LHD boundaries as described are approximate and subject to change. Consult the LHD Study Report on file with the relevant local district commission or municipal authority to verify district boundaries and whether a specific property, particularly one in proximity of a boundary line, is within the district. Also note that LHD boundaries may differ from those of State or National Register Districts.
Buildings, Green, Open Spaces
Federal, Greek Revival, Italianate, Carpenter Gothic Cottage, Gothic, Prairie Bungalow
The Main Street Historic District in Durham comprises the historic residential and commercial center of a small rural community in central Connecticut. Main Street, the principal street in the district, runs north and south. Several parallel streets are located on each side of Main Street: Brick Lane and Cherry Lane on the east and Maple Avenue and Town House Road on the west. The latter street borders the Town Green in the southern portion of the district. Portions of several cross streets, Talcott Lane, Maiden Lane, Wallingford Road, and Fowler Avenue, are also included. Durham's history reflects the influence of three key institutions- agriculture, religion and scholarship. The rural-agriculture economy, the significance of religion in the lives of the people, and the Town's scholarly atmosphere were highly interdependent and ultimately combined to produce the pattern of historic development that is in many way unique. [2 & NR]
Architecture, Agriculture, Industry, Others (Shoemaking)-The Durham Historic District contains a particularly high concentration of historic buildings tracing the town's development for over 200 years. More than half of the surviving historic resources in Durham are contained within the Main Street Historic District; it displays an exceptional degree of architectural integrity and craftsmanship. A remarkable cross section of social classes and occupations is represented in the district, expressed in the style and function of the buildings. Included are a few relatively high-style houses built by descendants of the first settlers, simple vernacular dwellings of craftsmen and farmers, and workers' housing built to accommodate the laborers in the town's industries, as well as stores, hotels, and taverns from the stagecoach era, when Durham's Main Street was a thoroughfare between New Haven and Hartford. Of particular note is the unusual number of well-preserved eighteenth-century houses, as well as the quality of the public buildings erected in the Greek Revival style.A remarkably representative collection of historic buildings is contained within the Historic District, tangible evidence of the historic development of the Town of Durham from settlement to the present day. The significance of this architectural evolution is undeniable because it so closely parallels the major periods of development. The primary significance of the district, however, lies in the number and diversity of its surviving colonial-period buildings. Of added but somewhat lesser significance are the early nineteenth-century domestic and institutional buildings. Not only do they represent the cultural and economic heyday of historical Durham, but they are also exceptionally well-preserved and finely detailed. [NR]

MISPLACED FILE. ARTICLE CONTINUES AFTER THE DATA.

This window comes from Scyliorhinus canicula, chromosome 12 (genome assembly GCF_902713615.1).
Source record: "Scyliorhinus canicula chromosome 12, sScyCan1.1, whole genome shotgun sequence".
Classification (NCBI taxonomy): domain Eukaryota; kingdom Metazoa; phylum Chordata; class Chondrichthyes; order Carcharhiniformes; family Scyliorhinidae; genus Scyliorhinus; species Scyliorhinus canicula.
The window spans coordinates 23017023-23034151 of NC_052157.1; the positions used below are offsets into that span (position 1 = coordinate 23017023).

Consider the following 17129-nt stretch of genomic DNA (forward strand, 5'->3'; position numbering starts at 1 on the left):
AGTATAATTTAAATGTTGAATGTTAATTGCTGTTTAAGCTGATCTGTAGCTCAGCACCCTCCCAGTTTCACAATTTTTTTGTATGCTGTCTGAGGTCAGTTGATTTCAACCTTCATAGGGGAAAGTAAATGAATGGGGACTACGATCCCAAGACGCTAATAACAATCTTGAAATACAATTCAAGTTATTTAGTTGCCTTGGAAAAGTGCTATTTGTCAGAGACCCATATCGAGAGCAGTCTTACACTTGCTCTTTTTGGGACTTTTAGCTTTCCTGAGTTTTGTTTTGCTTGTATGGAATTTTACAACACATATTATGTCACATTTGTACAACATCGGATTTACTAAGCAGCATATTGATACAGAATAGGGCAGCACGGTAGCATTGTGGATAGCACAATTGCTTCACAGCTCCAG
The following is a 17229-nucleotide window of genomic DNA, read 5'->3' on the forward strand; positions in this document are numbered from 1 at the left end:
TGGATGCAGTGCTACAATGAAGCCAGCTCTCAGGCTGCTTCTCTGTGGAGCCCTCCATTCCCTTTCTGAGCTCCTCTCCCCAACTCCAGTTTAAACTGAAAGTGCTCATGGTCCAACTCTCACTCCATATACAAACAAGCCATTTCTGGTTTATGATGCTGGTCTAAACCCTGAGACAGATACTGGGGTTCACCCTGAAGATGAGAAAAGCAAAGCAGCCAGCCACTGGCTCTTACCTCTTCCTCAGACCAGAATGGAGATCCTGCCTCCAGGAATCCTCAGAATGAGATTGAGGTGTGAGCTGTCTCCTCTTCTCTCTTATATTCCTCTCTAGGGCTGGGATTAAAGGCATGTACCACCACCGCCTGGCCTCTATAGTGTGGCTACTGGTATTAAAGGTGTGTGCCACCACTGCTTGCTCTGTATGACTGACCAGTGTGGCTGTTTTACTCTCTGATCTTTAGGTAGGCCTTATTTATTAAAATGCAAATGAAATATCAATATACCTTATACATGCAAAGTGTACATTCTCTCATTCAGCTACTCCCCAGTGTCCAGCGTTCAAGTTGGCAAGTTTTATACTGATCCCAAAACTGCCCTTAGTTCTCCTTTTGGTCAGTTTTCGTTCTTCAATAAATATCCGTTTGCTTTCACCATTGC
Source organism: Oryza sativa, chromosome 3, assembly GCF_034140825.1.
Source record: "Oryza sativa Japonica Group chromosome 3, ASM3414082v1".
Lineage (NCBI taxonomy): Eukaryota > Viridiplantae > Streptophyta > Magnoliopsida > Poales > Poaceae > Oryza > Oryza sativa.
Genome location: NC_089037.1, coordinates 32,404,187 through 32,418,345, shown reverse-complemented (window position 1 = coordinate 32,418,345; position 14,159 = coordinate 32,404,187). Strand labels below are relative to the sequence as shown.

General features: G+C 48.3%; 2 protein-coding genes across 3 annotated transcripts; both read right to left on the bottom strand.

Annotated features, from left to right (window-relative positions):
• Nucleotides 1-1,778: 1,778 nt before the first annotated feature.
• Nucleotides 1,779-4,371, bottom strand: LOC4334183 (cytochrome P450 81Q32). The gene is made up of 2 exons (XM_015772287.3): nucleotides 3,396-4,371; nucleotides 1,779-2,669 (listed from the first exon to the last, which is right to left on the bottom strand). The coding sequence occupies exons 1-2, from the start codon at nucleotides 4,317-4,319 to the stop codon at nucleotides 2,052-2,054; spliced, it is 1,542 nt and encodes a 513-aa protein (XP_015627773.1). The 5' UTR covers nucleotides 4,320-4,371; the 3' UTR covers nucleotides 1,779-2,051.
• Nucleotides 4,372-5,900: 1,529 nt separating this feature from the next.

District information retrieved from the town website http://www.townofdurhamct.org/. Durham Historic District, Report of the Historic District Study Committee, 1973, accessed from the town website, http://www.townofdurhamct.org/filestorage/16168/21150/16240/Historic_District_Commission_booklet_cover_-_page_8.pdf.  Assessors information and Parcel IDs retrieved from http://durham.univers-clt.com/.[NR] Cunningham Jan and Matteson Ruth B., Main Street Historic District, Durham, National Register Nomination Number- 86002837 NRIS, National Park Service, 1986; http://pdfhost.focus.nps.gov/docs/NRHP/Text/86002837.pdf; http://pdfhost.focus.nps.gov/docs/NRHP/Photos/86002837.pdf
The Durham Main Street National Register Historic District includes all of the state-enabled local district and also extends to the south along Main Street and to the west to include historic properties and open land on the west side of Maple Avenue. Two additional houses are included on the north side of Talcott Lane. [NR]